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Bringing Games into the Classroom: How to teach kids about Katrina

August 4, 2008

This is the third post in a series about using games and game design in the classroom.

Carcassonne Game is a great game by Rio Grande Games and designed by Klaus Jurgen Wrene. It’s a simple tile-laying game that virtually anyone can play. In a nutshell, you and one or more other players pick up tiles and match them up to build castles, roads, abbeys and farms which you then take ownership of for points.

You can probably tell just by looking at the board how it plays.

What does this have to do with Katrina?

Here’s how I use the game – and many other games – in game design workshops with students and educators. I have them play Carcassonne Gameto understand how it works. It’s a fun game and not at all like Monopoly or Sorry or other games you may have played when you were younger (or last Thanksgiving). Then, I suggest that they make a modification of the game (called a “mod” in the game community) based on a topic that is of interest to them. That last phrase there, “of interest to them”, is usually rife with all kinds of things about which the game community needs little exploration. So, I tell them I want something new that shows the power of games as a medium. Spare me the zombies, space marines, pirates, ninjas, etc. I play enough of that when I get home.

The goal here, for me anyway, is to use games and their incredible hook to get students to research a subject that you, as the educator, want them to learn about.

So, if Carcassonne can be used to build a French walled city of the same name, why couldn’t it also be modified to allow students to build a post-Katrina New Orleans? It can be, and in the process, your students will learn a whole lot about New Orleans, Katrina, rebuilding, game design and teamwork.

In order to complete this mod, they will likely need to:

  • Develop a goal for the game (the more you rebuild, the more points you get?)
  • Add a mechanic (the game industry’s word for “rule”) or two to the game to allow people to buy or otherwise earn resources with which to build.
  • Research the city of New Orleans to determine the overall structural layout of the board.
  • Create the tiles using their own design (Carcassonne has a full listing of the various rule pieces on its rule set)
  • Work together as a team to build the game and test it.

Ultimately, allow time in class for students to play and learn from the work of other groups. Using this exercise, I’ve seen students create interesting games about Shaka Zulu, food politics, New Orleans, sea faring discovery and many more. And they’ll be into this way more than you can imagine because it’s their game. It’s something they created.

How will you know if it’s good? It depends on what your outcome is. If you’re teaching a class in game design, that’s one thing. If your goal is to have them learn about something, then test that outcome anyway you like. You’ll be surprised with the results.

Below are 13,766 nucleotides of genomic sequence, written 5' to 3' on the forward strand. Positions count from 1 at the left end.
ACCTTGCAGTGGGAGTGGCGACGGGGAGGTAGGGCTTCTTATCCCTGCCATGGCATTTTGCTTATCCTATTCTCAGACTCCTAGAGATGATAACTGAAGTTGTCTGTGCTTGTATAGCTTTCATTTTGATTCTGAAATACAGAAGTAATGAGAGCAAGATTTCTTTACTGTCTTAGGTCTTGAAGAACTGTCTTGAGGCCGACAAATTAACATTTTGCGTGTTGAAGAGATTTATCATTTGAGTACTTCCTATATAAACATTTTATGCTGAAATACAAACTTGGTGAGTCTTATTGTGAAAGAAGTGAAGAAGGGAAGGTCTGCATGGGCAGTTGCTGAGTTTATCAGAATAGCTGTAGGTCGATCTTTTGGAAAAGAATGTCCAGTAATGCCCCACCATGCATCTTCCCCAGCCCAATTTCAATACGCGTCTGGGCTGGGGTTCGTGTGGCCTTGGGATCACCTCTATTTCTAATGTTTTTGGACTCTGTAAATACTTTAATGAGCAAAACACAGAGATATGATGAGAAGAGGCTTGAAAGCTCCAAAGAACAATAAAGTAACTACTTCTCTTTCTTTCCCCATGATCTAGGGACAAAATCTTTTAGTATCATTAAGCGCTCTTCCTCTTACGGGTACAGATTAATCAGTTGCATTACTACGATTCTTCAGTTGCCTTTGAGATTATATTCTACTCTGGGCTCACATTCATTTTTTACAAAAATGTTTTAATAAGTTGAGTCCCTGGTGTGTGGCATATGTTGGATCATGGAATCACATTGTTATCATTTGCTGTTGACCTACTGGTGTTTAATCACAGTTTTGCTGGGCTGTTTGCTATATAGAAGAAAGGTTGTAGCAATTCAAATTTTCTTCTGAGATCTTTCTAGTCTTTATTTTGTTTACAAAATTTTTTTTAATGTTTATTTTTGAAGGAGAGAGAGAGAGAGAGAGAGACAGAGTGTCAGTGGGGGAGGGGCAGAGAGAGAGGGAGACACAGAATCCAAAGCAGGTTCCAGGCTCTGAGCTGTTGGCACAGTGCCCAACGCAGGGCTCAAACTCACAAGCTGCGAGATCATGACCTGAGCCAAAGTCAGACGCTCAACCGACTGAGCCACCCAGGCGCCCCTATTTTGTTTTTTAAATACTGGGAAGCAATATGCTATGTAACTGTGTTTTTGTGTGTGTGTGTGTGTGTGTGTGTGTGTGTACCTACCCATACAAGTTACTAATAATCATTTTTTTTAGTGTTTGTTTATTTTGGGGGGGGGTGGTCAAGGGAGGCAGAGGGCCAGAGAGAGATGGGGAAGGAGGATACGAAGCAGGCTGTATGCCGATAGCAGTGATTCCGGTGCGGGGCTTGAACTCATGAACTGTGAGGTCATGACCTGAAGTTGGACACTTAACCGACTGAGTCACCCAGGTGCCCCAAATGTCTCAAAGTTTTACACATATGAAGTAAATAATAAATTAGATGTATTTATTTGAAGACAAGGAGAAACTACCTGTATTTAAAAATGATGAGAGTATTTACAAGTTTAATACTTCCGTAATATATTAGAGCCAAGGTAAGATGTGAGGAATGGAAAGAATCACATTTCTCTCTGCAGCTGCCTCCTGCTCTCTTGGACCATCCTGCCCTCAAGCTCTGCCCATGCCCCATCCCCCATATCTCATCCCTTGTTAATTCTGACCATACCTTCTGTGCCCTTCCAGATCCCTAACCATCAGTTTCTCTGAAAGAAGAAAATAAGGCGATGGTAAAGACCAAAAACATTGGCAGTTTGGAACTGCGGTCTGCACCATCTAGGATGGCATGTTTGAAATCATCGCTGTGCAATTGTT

To be continued…

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2 Comments leave one →
  1. August 11, 2008 3:20 am

    …and then when you become a game designer, the tables turn and you start turning everything you read about into a game.

    I’m currently researching police interrogations for a short story I’m writing about one, and was just musing how well the Reid system of interrogation procedure works both as the basis for scene structure AND as the basis for a game…

    Also, I bought a travel version of Carcassonne while in Boston, and it became very popular with some of my students. I consistently beat them at it too, and remain nearly undefeated. 😉
    So thanks for introducing me to the game.

  2. August 20, 2008 11:41 am

    I like this idea alot. It could be played as a post-disaster puzzle with a top-layer of cards that have to be gradually removed from the tiles below in order to see the ground… simulating the retreating water of the flood. As this top-layer is removed each of the removed pieces reveals something that has been carried away by the water… The goal could be to unite families and their properties. And also to restore the original landscape. Every found or rescued piece would be assigned a value in points, while uniting related pieces would bring in bonus points. For example: rescuing husband (5 points), rescuing his wife (5 points) too, multiplies both points and makes 25 points in total. Each individual player would represent an independent research group that acts on its own behalf, but the game would permit cooperation and only a group victory (the combined score), because it would feel rather bad if players compete in something that is regarded as human aid. So it would be basically a “team game” that still preserves bragging rights to the better players based on individual performance.

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